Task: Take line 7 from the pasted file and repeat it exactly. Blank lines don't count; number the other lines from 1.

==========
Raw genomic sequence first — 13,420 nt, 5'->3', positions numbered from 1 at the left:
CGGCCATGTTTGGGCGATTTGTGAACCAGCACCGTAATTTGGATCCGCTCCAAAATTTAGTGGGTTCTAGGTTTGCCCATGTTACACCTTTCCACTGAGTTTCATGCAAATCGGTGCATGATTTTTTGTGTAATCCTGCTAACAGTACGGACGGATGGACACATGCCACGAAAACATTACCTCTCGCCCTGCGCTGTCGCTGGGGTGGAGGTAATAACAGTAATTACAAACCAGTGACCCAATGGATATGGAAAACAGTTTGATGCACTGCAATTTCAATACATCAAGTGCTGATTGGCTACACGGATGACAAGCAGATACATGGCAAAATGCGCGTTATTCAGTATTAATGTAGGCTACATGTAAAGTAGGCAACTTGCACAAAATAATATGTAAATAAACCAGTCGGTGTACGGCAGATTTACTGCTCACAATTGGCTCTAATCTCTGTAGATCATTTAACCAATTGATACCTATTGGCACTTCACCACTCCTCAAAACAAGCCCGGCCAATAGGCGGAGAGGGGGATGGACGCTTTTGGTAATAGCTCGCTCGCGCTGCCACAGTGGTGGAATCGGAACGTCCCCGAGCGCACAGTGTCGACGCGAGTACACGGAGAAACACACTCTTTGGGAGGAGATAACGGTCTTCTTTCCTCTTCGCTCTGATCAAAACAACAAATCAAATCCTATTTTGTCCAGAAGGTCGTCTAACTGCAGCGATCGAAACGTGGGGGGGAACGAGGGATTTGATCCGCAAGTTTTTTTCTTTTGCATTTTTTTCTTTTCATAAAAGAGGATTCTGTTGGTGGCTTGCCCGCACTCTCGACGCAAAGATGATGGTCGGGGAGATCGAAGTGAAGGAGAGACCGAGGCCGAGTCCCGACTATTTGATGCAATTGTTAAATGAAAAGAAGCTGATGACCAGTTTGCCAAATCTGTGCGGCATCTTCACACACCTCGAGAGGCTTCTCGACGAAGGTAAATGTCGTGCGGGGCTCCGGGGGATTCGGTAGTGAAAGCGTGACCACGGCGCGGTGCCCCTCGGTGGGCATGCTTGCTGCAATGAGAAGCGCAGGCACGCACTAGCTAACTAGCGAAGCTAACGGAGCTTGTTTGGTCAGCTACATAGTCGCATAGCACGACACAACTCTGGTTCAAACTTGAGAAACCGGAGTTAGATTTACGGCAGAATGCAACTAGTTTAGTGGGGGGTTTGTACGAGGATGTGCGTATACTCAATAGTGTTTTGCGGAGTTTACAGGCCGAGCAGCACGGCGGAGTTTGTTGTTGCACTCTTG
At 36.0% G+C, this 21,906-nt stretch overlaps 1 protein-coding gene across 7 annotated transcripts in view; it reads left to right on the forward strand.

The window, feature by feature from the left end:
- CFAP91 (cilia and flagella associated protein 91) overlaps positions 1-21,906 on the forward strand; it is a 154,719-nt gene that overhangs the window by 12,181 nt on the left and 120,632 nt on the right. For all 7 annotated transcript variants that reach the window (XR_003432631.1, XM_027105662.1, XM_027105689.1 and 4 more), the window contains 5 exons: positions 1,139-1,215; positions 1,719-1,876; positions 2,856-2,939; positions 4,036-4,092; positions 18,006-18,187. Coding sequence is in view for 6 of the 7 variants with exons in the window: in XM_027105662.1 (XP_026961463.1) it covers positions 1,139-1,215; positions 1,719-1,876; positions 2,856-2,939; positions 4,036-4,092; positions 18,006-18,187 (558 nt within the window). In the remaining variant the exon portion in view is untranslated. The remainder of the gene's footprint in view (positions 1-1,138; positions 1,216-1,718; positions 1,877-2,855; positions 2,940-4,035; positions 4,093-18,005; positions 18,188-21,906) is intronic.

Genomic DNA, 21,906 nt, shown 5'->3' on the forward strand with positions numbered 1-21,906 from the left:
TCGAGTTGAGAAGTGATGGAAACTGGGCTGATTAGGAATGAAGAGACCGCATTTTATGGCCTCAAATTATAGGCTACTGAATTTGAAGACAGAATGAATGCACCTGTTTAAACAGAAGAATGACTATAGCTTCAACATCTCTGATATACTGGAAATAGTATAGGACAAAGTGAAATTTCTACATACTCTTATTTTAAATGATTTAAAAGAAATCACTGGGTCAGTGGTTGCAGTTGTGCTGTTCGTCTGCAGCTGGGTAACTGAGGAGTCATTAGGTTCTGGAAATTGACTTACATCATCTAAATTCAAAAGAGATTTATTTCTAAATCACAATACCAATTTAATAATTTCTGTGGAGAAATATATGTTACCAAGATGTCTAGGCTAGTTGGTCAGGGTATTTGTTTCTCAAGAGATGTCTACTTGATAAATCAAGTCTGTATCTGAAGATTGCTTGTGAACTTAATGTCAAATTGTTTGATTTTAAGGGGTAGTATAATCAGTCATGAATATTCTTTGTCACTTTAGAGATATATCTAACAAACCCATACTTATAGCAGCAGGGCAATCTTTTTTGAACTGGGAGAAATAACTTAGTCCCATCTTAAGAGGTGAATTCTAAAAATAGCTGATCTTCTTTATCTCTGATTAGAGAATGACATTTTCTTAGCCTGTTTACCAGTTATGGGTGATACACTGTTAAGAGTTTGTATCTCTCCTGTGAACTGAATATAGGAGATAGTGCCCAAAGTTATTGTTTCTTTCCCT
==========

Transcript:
TCGAGTTGAGAAGTGATGGAAACTGGGCTGATTAGGAATGAAGAGACCGCATTTTATGGCCTCAAATTATAGGCTACTGAATTTGAAGACAGAATGAATGCACCTGTTTAAACAGAAGAATGACTATAGCTTCAACATCTCTGATATACTGGAAATAGTATAGGACAAAGTGAAATTTCTACATACTCTTATTTTAAATGATTTAAAAGAAATCACTGGGTCAGTGGTTGCAGTTGTGCTGTTCGTCTGCAGCTGGGTAACTGAGGAGTCATTAGGTTCTGGAAATTGACTTACATCATCTAAATTCAAAAGAGATTTATTTCTAAATCACAATACCAATTTAATAATTTCTGTGGAGAAATATATGTTACCAAGATGTCTAGGCTAGTTGGTCAGGGTATTTGTTTCTCAAGAGATGTCTACTTGATAAATCAAGTCTGTATCTGAAGATTGCTTGTGAACTTAATGTCAAATTGTTTGATTTTAAGGGGTAGTATAATCAGTCATGAATATTCTTTGTCACTTTAGAGATATATCTAACAAACCCATACTTATAGCAGCAGGGCAATCTTTTTTGAACTGGGAGAAATAACTTAGTCCCATCTTAAGAGGTGAATTCTAAAAATAGCTGATCTTCTTTATCTCTGATTAGAGAATGACATTTTCTTAGCCTGTTTACCAGTTATGGGTGATACACTGTTAAGAGTTTGTATCTCTCCTGTGAACTGAATATAGGAGATAGTGCCCAAAGTTATTGTTTCTTTCCCT